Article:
Since there is philosophy of literature and philosophy of film I was wondering if someone could describe the current state of the philosophy of video games since there doesn't seem to be any articles in Standford encyclopedia of philosophy for it.
RPG games in the Dungeons and Dragons style often include interestingly precise examples of moral disjunction, given in dialogue trees and attendant play. IMHO, the implicit ethical philosophy, here, is one that is usually much more sensitive to possible moral neutrality than established technical theories, which are often used manipulatively (person A wants person B to do X, so A tries to eliminate a neutral option vs. X so that B is preemptively guilt-tripped into X'ing) with an eye towards incessant absolutism and rigorism.
So hopefully, a generation raised on morally detailed, interactive narrative will be inspired thereby. (Unfortunately, in part, we got QAnon instead 🤣)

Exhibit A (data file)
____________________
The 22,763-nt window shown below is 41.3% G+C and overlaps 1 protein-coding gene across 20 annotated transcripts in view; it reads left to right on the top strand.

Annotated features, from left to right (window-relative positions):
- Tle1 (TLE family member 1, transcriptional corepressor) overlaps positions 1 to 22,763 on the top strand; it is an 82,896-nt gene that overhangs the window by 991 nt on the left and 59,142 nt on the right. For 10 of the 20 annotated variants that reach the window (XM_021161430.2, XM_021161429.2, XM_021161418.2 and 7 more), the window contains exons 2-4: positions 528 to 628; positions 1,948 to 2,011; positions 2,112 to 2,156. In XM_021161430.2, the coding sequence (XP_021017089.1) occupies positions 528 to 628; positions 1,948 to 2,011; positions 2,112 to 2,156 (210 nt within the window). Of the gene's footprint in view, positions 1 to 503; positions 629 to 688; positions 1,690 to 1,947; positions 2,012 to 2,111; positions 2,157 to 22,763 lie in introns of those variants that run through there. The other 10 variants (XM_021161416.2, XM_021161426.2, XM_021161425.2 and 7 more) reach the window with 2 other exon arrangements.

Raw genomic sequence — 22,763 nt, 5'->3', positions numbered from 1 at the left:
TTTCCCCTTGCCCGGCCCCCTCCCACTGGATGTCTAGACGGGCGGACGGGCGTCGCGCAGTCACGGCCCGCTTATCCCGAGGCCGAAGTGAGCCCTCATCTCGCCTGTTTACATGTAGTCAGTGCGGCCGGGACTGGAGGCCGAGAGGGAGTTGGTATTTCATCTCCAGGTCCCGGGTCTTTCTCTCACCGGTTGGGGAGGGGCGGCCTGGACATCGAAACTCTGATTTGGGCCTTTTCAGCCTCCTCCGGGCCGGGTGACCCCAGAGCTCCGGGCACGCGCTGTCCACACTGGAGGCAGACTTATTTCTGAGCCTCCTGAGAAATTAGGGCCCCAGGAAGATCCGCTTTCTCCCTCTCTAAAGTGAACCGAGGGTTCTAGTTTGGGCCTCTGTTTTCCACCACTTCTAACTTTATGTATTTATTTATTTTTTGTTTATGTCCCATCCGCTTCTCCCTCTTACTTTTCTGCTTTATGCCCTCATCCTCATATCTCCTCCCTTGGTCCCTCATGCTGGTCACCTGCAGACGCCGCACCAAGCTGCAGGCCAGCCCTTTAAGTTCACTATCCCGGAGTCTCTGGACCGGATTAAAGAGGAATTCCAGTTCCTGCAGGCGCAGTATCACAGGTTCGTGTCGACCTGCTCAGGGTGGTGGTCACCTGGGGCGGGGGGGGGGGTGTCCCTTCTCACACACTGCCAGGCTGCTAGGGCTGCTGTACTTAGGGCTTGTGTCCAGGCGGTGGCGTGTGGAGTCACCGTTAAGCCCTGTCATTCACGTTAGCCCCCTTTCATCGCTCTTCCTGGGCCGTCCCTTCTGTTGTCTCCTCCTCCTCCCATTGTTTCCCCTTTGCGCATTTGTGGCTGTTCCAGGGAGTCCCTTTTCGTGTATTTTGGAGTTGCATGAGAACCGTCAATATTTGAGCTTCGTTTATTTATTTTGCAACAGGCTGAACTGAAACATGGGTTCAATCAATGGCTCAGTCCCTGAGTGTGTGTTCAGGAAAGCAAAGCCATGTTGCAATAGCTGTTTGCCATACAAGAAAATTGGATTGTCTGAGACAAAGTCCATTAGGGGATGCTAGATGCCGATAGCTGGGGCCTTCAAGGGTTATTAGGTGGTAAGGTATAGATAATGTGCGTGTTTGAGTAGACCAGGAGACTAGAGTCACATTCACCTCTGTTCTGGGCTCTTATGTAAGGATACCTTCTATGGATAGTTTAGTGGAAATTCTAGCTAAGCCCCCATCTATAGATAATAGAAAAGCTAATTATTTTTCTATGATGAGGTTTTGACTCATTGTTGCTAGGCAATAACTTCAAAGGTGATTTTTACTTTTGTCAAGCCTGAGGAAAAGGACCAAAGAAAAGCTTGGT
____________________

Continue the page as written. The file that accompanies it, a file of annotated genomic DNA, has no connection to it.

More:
There's also the "gaming as art" question. SHADOW OF THE COLOSSUS is sometimes seen as an example of a game where the method of play is more than just a means to "winning," and in fact the game's narrative doesn't allow for true, final victory---defeat is inevitable, so that the final moment of play expressed this defeat directly (you can flail around but the enemy object in the scene succeeds regardless). So is the gameplay itself used as a medium for aesthetic expression as such? Were the notorious camera angle flip-flops depreciators of this aesthetic? Etc. I have had too many social problems over the last decade to track the field better, so I can't testify well to many other possible examples of games-as-art, though.